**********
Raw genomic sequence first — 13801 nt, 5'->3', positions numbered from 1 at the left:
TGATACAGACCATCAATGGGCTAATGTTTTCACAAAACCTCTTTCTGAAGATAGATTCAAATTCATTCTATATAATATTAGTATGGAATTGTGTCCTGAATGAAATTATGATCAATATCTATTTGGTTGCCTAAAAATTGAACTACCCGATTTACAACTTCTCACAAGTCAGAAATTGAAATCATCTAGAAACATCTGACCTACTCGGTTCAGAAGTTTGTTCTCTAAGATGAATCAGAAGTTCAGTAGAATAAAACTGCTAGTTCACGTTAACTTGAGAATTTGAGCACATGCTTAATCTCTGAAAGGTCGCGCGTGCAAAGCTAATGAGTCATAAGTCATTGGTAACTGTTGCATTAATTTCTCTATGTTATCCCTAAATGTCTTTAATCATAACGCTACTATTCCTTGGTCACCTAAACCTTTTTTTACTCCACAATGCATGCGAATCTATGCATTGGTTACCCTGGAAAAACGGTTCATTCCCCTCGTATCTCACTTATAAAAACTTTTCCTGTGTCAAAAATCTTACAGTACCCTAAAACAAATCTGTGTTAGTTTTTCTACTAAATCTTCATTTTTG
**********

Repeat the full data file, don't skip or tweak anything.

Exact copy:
Raw genomic sequence first — 13801 nt, 5'->3', positions numbered from 1 at the left:
TGATACAGACCATCAATGGGCTAATGTTTTCACAAAACCTCTTTCTGAAGATAGATTCAAATTCATTCTATATAATATTAGTATGGAATTGTGTCCTGAATGAAATTATGATCAATATCTATTTGGTTGCCTAAAAATTGAACTACCCGATTTACAACTTCTCACAAGTCAGAAATTGAAATCATCTAGAAACATCTGACCTACTCGGTTCAGAAGTTTGTTCTCTAAGATGAATCAGAAGTTCAGTAGAATAAAACTGCTAGTTCACGTTAACTTGAGAATTTGAGCACATGCTTAATCTCTGAAAGGTCGCGCGTGCAAAGCTAATGAGTCATAAGTCATTGGTAACTGTTGCATTAATTTCTCTATGTTATCCCTAAATGTCTTTAATCATAACGCTACTATTCCTTGGTCACCTAAACCTTTTTTTACTCCACAATGCATGCGAATCTATGCATTGGTTACCCTGGAAAAACGGTTCATTCCCCTCGTATCTCACTTATAAAAACTTTTCCTGTGTCAAAAATCTTACAGTACCCTAAAACAAATCTGTGTTAGTTTTTCTACTAAATCTTCATTTTTG